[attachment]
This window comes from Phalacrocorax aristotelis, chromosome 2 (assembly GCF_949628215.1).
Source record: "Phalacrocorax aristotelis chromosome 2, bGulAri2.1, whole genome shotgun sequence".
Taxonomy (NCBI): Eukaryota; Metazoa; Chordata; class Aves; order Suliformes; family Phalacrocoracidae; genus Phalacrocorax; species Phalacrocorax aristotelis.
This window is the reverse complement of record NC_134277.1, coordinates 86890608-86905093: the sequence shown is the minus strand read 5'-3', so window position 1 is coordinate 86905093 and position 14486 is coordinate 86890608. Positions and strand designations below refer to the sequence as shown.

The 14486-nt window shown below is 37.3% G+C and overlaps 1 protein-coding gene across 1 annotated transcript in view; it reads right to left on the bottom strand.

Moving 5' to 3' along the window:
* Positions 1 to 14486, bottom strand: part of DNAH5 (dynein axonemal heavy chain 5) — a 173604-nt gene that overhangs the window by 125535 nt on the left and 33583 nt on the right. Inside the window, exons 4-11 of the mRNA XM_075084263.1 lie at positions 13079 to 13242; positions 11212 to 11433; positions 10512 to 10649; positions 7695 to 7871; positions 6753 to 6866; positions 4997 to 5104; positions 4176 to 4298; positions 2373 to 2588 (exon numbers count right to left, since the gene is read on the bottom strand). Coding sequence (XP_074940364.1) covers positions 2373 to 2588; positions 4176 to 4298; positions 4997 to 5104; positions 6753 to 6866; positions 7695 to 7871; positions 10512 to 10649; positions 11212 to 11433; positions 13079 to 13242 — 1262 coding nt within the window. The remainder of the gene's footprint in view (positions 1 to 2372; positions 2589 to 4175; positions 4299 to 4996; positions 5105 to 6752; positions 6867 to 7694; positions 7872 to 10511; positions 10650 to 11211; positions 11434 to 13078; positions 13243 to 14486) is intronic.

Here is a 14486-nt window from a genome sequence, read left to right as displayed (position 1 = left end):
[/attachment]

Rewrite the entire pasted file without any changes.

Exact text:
This window comes from Phalacrocorax aristotelis, chromosome 2 (assembly GCF_949628215.1).
Source record: "Phalacrocorax aristotelis chromosome 2, bGulAri2.1, whole genome shotgun sequence".
Taxonomy (NCBI): Eukaryota; Metazoa; Chordata; class Aves; order Suliformes; family Phalacrocoracidae; genus Phalacrocorax; species Phalacrocorax aristotelis.
This window is the reverse complement of record NC_134277.1, coordinates 86890608-86905093: the sequence shown is the minus strand read 5'-3', so window position 1 is coordinate 86905093 and position 14486 is coordinate 86890608. Positions and strand designations below refer to the sequence as shown.

The 14486-nt window shown below is 37.3% G+C and overlaps 1 protein-coding gene across 1 annotated transcript in view; it reads right to left on the bottom strand.

Moving 5' to 3' along the window:
* Positions 1 to 14486, bottom strand: part of DNAH5 (dynein axonemal heavy chain 5) — a 173604-nt gene that overhangs the window by 125535 nt on the left and 33583 nt on the right. Inside the window, exons 4-11 of the mRNA XM_075084263.1 lie at positions 13079 to 13242; positions 11212 to 11433; positions 10512 to 10649; positions 7695 to 7871; positions 6753 to 6866; positions 4997 to 5104; positions 4176 to 4298; positions 2373 to 2588 (exon numbers count right to left, since the gene is read on the bottom strand). Coding sequence (XP_074940364.1) covers positions 2373 to 2588; positions 4176 to 4298; positions 4997 to 5104; positions 6753 to 6866; positions 7695 to 7871; positions 10512 to 10649; positions 11212 to 11433; positions 13079 to 13242 — 1262 coding nt within the window. The remainder of the gene's footprint in view (positions 1 to 2372; positions 2589 to 4175; positions 4299 to 4996; positions 5105 to 6752; positions 6867 to 7694; positions 7872 to 10511; positions 10650 to 11211; positions 11434 to 13078; positions 13243 to 14486) is intronic.

Here is a 14486-nt window from a genome sequence, read left to right as displayed (position 1 = left end):